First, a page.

Features & Columns

Peanuts Cafe Creates San Jose Legacy by Keeping It Simple

Peanuts Cafe builds San Jose legacy by standing the test of time
Myun-Sik Chang has operated Peanuts Cafe for more than 35 years—but neither he nor the former owner knows how the place got its name. Photo by Gary Singh

About 10 years ago I was lurking inside the legendary Peanuts Cafe on San Fernando Street, when an old-timer said to me: "If this place goes away, I'll blow up the new City Hall."

He was exaggerating, but I understood his sentiment. Thankfully, as far as I can tell, Peanuts is not going away anytime soon, and with the new academic year upon us, now is an opportune moment to celebrate the gorgeous downmarket establishment that San Jose State University (SJSU) students have frequented for eons.

You cannot call yourself a Spartan if you haven't been to Peanuts. The place soaks in its affordability. That's the point. It is not a joint for Michelin-starred chefs or a plate of chateaubriand. You go for the decades-old decor, the beer and the inexpensive omelettes.

Even better, you get Myun-Sik Chang, who has now operated the cafe for more than 35 years. Chang and his father worked as employees for the previous owner, before Myun took over the lease beginning in January 1983. Several years later he was able to acquire the property. Now, in 2017, Chang still shows up at 5am every day except Sunday, getting the place rolling for its famous dirt-cheap breakfast.

Funny thing is Chang doesn't remember why the business is called Peanuts. He says the previous owner didn't know either. What he does recall is that when he first opened, a plate of two eggs, hash browns and toast sold for 99 cents. If you wanted to add bacon, it became $1.49. Coffee tipped the scales at 35 cents.

"At SJSU, the coffee was $1.25 back then," Chang recalls. "I made mine 35 cents. I wanted to keep the customers. We got a good review in the Spartan Daily and the business just took off."

Chang is not the only trouper of the establishment, however. Two other employees, Juan and Raquel, have been at Peanuts for 28 years. The whole place feels like family.

"Without them, I can't run this business," Chang says, as I sit drinking a paper cup of glorious, downmarket coffee.

I can't help but notice that the only decor components updated since 20 years ago are the internet jukebox and the large flat screens in the upper corners. Everything else has remained the same over the years, with students, university staff and longtime locals continuing to roll in for breakfast or lunch. The pitchers of beer continue to flow, although the price has increased a bit and the variety has improved from the Bud draft and Amber Dark era of the 1990s. Pitchers were five bucks in those days. I can't even calculate how much beer I drank at Peanuts during my college decade.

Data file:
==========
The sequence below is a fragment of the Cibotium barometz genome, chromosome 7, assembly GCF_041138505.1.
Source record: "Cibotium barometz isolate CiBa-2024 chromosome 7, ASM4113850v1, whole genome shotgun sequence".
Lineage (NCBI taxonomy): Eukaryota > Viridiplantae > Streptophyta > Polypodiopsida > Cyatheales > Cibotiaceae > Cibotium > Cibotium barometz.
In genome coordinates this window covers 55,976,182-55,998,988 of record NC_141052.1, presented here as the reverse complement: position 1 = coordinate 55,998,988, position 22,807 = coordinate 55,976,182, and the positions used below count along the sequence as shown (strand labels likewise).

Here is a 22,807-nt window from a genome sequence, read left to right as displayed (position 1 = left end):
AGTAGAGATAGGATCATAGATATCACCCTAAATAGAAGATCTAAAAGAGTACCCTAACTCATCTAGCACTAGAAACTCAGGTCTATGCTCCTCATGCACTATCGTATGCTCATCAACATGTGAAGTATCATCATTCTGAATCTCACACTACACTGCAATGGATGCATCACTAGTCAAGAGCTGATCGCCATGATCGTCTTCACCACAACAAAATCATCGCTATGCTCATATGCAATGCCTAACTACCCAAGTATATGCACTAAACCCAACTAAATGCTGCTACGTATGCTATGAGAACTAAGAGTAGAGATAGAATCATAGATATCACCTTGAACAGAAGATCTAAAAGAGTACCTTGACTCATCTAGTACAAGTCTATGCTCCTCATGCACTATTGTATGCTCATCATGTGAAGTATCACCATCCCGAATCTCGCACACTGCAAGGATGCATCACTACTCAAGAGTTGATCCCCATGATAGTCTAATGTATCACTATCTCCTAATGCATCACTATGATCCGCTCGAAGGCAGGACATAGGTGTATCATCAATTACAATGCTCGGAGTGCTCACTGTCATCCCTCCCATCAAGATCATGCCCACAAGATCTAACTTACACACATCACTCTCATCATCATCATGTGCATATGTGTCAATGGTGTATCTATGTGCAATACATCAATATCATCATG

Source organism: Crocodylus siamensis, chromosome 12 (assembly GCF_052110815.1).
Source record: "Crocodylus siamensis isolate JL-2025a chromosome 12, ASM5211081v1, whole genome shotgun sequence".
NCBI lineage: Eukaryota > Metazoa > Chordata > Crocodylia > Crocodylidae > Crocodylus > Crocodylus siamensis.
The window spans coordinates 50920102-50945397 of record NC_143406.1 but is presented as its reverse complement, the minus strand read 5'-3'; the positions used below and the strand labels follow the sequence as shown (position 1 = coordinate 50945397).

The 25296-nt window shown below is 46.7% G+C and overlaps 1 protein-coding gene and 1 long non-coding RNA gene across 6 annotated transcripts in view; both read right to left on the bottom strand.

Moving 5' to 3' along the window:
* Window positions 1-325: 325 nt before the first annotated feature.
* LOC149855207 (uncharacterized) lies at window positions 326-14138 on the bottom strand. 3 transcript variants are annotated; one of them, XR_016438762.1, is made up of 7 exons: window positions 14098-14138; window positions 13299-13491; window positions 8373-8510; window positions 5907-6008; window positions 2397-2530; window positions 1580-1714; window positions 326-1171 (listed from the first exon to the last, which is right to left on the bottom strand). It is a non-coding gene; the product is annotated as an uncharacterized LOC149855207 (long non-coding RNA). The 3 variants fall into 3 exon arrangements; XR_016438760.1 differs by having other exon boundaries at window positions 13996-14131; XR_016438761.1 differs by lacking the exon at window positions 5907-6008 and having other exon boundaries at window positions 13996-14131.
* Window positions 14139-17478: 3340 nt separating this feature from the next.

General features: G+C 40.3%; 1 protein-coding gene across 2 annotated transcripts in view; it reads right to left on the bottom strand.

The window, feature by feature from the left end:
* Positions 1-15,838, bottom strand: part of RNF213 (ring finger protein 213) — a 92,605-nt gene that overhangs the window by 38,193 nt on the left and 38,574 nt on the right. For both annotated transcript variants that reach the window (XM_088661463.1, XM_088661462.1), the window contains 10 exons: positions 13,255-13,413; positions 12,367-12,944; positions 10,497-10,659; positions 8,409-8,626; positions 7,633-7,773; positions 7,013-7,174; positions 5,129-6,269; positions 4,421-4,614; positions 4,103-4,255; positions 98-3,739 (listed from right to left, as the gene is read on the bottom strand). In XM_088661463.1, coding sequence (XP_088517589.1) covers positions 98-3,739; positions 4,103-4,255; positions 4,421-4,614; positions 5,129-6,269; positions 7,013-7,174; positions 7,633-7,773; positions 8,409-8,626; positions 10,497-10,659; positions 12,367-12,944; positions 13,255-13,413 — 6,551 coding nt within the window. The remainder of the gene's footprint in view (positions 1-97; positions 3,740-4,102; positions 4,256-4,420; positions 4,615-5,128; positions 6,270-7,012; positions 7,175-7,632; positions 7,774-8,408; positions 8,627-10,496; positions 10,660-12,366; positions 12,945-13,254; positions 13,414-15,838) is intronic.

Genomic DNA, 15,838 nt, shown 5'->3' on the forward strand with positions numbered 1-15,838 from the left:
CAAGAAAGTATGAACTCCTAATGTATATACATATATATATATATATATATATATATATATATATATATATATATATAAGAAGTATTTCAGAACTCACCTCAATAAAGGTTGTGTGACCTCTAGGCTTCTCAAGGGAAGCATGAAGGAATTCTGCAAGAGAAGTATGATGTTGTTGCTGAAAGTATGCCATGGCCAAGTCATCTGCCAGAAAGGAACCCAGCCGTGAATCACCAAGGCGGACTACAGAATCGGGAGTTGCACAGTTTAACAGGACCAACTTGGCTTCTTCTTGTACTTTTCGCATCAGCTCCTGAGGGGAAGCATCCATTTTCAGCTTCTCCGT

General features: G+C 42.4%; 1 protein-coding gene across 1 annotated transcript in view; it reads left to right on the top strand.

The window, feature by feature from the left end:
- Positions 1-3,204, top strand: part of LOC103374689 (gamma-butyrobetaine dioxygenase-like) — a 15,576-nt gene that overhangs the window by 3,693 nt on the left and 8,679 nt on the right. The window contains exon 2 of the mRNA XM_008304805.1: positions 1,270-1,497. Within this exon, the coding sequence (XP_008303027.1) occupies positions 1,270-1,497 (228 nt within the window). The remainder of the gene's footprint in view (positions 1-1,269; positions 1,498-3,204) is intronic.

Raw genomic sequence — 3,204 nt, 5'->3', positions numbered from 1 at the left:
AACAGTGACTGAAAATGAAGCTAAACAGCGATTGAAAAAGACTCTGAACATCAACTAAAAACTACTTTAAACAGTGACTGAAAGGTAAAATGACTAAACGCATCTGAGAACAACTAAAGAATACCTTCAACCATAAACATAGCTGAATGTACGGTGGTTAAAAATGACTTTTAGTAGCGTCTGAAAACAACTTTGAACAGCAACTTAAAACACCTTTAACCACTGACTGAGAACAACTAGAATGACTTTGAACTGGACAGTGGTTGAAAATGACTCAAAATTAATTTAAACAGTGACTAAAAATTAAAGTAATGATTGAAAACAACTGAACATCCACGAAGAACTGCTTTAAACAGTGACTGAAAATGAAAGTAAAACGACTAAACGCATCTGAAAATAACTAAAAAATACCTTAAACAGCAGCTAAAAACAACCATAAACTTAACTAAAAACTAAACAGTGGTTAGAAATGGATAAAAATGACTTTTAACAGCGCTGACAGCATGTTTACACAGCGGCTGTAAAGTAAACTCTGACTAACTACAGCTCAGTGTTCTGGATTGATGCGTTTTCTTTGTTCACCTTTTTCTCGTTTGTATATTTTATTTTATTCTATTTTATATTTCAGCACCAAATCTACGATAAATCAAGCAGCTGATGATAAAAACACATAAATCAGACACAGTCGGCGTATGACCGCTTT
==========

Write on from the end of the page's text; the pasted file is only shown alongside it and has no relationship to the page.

But this is not nostalgia. If you walk inside Peanuts today, the place bubbles with activity. Framed photos and gift plaques line the walls, all given to Chang from various SJSU fraternities over the years. Hanging over the bar, there's even a historical 1952 photo of the last graduating class of San Jose High partying inside Peanuts, back when the school was located directly across the street, before it moved to its current location.

As such, the tradition continues. If you want to know where people are tearing it up during finals week, or on the last day of classes, go to Peanuts.

Chang remembers me from when I used to come in and watch soccer games 20 years ago, so we talk about how students have changed over the years. Nowadays, he observes, the masses carry smartphones, laptops, backpacks and earbuds.

"A long time ago, everyone just had backpacks," he says.

In my case, I often encounter people that haven't been to downtown San Jose in 10 or 20 years, lumbering down San Fernando Street on their way to Peanuts, just to see if it's still there. The place has a Paramount Imports flavor of staying power.

When students first move into the neighborhood, then finish college four years later, they won't remember any soulless building named "27 North" or "50 West" or "101 San Fernando." Instead, they'll remember a place like Peanuts, a place with character. If there ever emerges a true campus community, we need more places like Peanuts.

Peanuts Cafe
American (Diner)
275 E San Fernando St, San Jose